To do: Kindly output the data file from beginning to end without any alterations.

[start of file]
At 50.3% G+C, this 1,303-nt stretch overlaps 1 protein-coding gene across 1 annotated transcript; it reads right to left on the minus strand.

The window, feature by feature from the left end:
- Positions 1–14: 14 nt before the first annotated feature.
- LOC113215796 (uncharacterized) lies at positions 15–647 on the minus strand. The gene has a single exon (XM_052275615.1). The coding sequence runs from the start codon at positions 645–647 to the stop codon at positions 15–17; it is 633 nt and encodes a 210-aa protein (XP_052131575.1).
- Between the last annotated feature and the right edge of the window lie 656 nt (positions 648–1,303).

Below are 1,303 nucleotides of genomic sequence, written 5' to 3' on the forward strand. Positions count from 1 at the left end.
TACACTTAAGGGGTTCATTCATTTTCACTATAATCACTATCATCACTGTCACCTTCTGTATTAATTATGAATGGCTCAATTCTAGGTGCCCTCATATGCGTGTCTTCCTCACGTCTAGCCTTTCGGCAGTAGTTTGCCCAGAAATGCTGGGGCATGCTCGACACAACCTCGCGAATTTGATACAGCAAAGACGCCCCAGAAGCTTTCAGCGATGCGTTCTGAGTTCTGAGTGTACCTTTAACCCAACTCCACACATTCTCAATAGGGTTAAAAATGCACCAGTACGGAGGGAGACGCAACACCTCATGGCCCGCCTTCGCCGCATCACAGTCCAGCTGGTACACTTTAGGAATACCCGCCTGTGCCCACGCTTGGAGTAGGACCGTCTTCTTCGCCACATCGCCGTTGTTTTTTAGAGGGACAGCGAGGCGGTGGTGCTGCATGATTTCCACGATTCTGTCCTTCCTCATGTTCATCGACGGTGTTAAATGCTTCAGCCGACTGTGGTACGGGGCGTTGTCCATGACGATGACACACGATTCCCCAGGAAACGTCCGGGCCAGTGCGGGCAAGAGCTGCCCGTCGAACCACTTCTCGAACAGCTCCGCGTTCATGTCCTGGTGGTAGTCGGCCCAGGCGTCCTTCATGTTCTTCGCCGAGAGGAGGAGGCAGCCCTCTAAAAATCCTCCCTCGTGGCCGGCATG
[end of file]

At 50.3% G+C, this 1,303-nt stretch overlaps 1 protein-coding gene across 1 annotated transcript; it reads right to left on the minus strand.

The window, feature by feature from the left end:
- Positions 1–14: 14 nt before the first annotated feature.
- LOC113215796 (uncharacterized) lies at positions 15–647 on the minus strand. The gene has a single exon (XM_052275615.1). The coding sequence runs from the start codon at positions 645–647 to the stop codon at positions 15–17; it is 633 nt and encodes a 210-aa protein (XP_052131575.1).
- Between the last annotated feature and the right edge of the window lie 656 nt (positions 648–1,303).

Below are 1,303 nucleotides of genomic sequence, written 5' to 3' on the forward strand. Positions count from 1 at the left end.
TACACTTAAGGGGTTCATTCATTTTCACTATAATCACTATCATCACTGTCACCTTCTGTATTAATTATGAATGGCTCAATTCTAGGTGCCCTCATATGCGTGTCTTCCTCACGTCTAGCCTTTCGGCAGTAGTTTGCCCAGAAATGCTGGGGCATGCTCGACACAACCTCGCGAATTTGATACAGCAAAGACGCCCCAGAAGCTTTCAGCGATGCGTTCTGAGTTCTGAGTGTACCTTTAACCCAACTCCACACATTCTCAATAGGGTTAAAAATGCACCAGTACGGAGGGAGACGCAACACCTCATGGCCCGCCTTCGCCGCATCACAGTCCAGCTGGTACACTTTAGGAATACCCGCCTGTGCCCACGCTTGGAGTAGGACCGTCTTCTTCGCCACATCGCCGTTGTTTTTTAGAGGGACAGCGAGGCGGTGGTGCTGCATGATTTCCACGATTCTGTCCTTCCTCATGTTCATCGACGGTGTTAAATGCTTCAGCCGACTGTGGTACGGGGCGTTGTCCATGACGATGACACACGATTCCCCAGGAAACGTCCGGGCCAGTGCGGGCAAGAGCTGCCCGTCGAACCACTTCTCGAACAGCTCCGCGTTCATGTCCTGGTGGTAGTCGGCCCAGGCGTCCTTCATGTTCTTCGCCGAGAGGAGGAGGCAGCCCTCTAAAAATCCTCCCTCGTGGCCGGCATG